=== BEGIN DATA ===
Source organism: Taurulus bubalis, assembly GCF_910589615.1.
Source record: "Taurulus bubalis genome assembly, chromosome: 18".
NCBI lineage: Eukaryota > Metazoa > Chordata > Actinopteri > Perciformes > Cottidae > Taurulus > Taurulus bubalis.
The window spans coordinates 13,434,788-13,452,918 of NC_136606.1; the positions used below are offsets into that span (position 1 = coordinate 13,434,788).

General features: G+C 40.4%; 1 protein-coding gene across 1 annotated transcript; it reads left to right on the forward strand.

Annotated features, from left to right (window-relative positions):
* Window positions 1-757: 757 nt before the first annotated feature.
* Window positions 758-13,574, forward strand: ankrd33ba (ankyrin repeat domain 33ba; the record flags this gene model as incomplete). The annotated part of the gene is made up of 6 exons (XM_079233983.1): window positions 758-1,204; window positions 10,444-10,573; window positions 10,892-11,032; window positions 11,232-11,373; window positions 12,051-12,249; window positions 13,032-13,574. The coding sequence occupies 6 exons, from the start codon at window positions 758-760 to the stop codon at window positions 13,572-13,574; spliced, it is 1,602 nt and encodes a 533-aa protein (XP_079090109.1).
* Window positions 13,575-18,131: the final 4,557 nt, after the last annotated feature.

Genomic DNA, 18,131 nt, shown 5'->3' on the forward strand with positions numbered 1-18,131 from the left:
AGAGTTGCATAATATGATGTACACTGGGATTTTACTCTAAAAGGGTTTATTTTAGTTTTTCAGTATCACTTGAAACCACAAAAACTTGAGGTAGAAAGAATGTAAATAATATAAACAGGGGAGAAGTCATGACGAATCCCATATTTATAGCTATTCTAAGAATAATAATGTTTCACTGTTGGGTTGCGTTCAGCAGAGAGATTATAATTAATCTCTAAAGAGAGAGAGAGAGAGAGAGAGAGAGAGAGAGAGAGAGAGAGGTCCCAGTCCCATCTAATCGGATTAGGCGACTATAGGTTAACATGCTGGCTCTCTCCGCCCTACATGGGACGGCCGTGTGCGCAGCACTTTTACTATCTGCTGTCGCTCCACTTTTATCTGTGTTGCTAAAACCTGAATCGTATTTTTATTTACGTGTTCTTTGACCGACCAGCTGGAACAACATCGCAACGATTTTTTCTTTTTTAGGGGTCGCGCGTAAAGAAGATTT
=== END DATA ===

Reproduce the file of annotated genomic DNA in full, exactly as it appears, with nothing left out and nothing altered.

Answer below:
Source organism: Taurulus bubalis, assembly GCF_910589615.1.
Source record: "Taurulus bubalis genome assembly, chromosome: 18".
NCBI lineage: Eukaryota > Metazoa > Chordata > Actinopteri > Perciformes > Cottidae > Taurulus > Taurulus bubalis.
The window spans coordinates 13,434,788-13,452,918 of NC_136606.1; the positions used below are offsets into that span (position 1 = coordinate 13,434,788).

General features: G+C 40.4%; 1 protein-coding gene across 1 annotated transcript; it reads left to right on the forward strand.

Annotated features, from left to right (window-relative positions):
* Window positions 1-757: 757 nt before the first annotated feature.
* Window positions 758-13,574, forward strand: ankrd33ba (ankyrin repeat domain 33ba; the record flags this gene model as incomplete). The annotated part of the gene is made up of 6 exons (XM_079233983.1): window positions 758-1,204; window positions 10,444-10,573; window positions 10,892-11,032; window positions 11,232-11,373; window positions 12,051-12,249; window positions 13,032-13,574. The coding sequence occupies 6 exons, from the start codon at window positions 758-760 to the stop codon at window positions 13,572-13,574; spliced, it is 1,602 nt and encodes a 533-aa protein (XP_079090109.1).
* Window positions 13,575-18,131: the final 4,557 nt, after the last annotated feature.

Genomic DNA, 18,131 nt, shown 5'->3' on the forward strand with positions numbered 1-18,131 from the left:
AGAGTTGCATAATATGATGTACACTGGGATTTTACTCTAAAAGGGTTTATTTTAGTTTTTCAGTATCACTTGAAACCACAAAAACTTGAGGTAGAAAGAATGTAAATAATATAAACAGGGGAGAAGTCATGACGAATCCCATATTTATAGCTATTCTAAGAATAATAATGTTTCACTGTTGGGTTGCGTTCAGCAGAGAGATTATAATTAATCTCTAAAGAGAGAGAGAGAGAGAGAGAGAGAGAGAGAGAGAGAGAGAGGTCCCAGTCCCATCTAATCGGATTAGGCGACTATAGGTTAACATGCTGGCTCTCTCCGCCCTACATGGGACGGCCGTGTGCGCAGCACTTTTACTATCTGCTGTCGCTCCACTTTTATCTGTGTTGCTAAAACCTGAATCGTATTTTTATTTACGTGTTCTTTGACCGACCAGCTGGAACAACATCGCAACGATTTTTTCTTTTTTAGGGGTCGCGCGTAAAGAAGATTT